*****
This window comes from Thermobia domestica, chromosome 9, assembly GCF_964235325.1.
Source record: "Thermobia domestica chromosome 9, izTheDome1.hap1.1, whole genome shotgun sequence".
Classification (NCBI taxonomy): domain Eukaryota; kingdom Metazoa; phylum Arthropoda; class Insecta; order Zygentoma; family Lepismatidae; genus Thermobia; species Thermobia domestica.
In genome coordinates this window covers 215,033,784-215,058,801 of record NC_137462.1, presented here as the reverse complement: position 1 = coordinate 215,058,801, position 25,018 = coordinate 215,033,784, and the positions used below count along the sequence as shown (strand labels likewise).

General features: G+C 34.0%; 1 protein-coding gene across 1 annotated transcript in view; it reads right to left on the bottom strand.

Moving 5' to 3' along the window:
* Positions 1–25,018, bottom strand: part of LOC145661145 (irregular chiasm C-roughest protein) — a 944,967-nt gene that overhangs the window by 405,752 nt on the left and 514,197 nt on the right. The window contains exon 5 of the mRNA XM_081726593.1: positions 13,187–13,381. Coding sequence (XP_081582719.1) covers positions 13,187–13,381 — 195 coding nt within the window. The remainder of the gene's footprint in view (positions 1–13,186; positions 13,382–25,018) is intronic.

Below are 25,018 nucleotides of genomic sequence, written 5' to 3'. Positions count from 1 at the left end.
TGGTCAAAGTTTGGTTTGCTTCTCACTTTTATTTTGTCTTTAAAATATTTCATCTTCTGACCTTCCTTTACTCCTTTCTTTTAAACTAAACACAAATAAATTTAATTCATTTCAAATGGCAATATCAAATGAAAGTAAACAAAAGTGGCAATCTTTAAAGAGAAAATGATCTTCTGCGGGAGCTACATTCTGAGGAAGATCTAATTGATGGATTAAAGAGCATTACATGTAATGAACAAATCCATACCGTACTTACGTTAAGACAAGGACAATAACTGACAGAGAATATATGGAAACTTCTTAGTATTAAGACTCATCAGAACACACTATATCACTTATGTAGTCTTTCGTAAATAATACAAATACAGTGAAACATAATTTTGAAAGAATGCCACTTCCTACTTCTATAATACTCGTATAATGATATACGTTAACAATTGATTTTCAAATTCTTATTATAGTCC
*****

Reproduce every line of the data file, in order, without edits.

This window comes from Thermobia domestica, chromosome 9, assembly GCF_964235325.1.
Source record: "Thermobia domestica chromosome 9, izTheDome1.hap1.1, whole genome shotgun sequence".
Classification (NCBI taxonomy): domain Eukaryota; kingdom Metazoa; phylum Arthropoda; class Insecta; order Zygentoma; family Lepismatidae; genus Thermobia; species Thermobia domestica.
In genome coordinates this window covers 215,033,784-215,058,801 of record NC_137462.1, presented here as the reverse complement: position 1 = coordinate 215,058,801, position 25,018 = coordinate 215,033,784, and the positions used below count along the sequence as shown (strand labels likewise).

General features: G+C 34.0%; 1 protein-coding gene across 1 annotated transcript in view; it reads right to left on the bottom strand.

Moving 5' to 3' along the window:
* Positions 1–25,018, bottom strand: part of LOC145661145 (irregular chiasm C-roughest protein) — a 944,967-nt gene that overhangs the window by 405,752 nt on the left and 514,197 nt on the right. The window contains exon 5 of the mRNA XM_081726593.1: positions 13,187–13,381. Coding sequence (XP_081582719.1) covers positions 13,187–13,381 — 195 coding nt within the window. The remainder of the gene's footprint in view (positions 1–13,186; positions 13,382–25,018) is intronic.

Below are 25,018 nucleotides of genomic sequence, written 5' to 3'. Positions count from 1 at the left end.
TGGTCAAAGTTTGGTTTGCTTCTCACTTTTATTTTGTCTTTAAAATATTTCATCTTCTGACCTTCCTTTACTCCTTTCTTTTAAACTAAACACAAATAAATTTAATTCATTTCAAATGGCAATATCAAATGAAAGTAAACAAAAGTGGCAATCTTTAAAGAGAAAATGATCTTCTGCGGGAGCTACATTCTGAGGAAGATCTAATTGATGGATTAAAGAGCATTACATGTAATGAACAAATCCATACCGTACTTACGTTAAGACAAGGACAATAACTGACAGAGAATATATGGAAACTTCTTAGTATTAAGACTCATCAGAACACACTATATCACTTATGTAGTCTTTCGTAAATAATACAAATACAGTGAAACATAATTTTGAAAGAATGCCACTTCCTACTTCTATAATACTCGTATAATGATATACGTTAACAATTGATTTTCAAATTCTTATTATAGTCC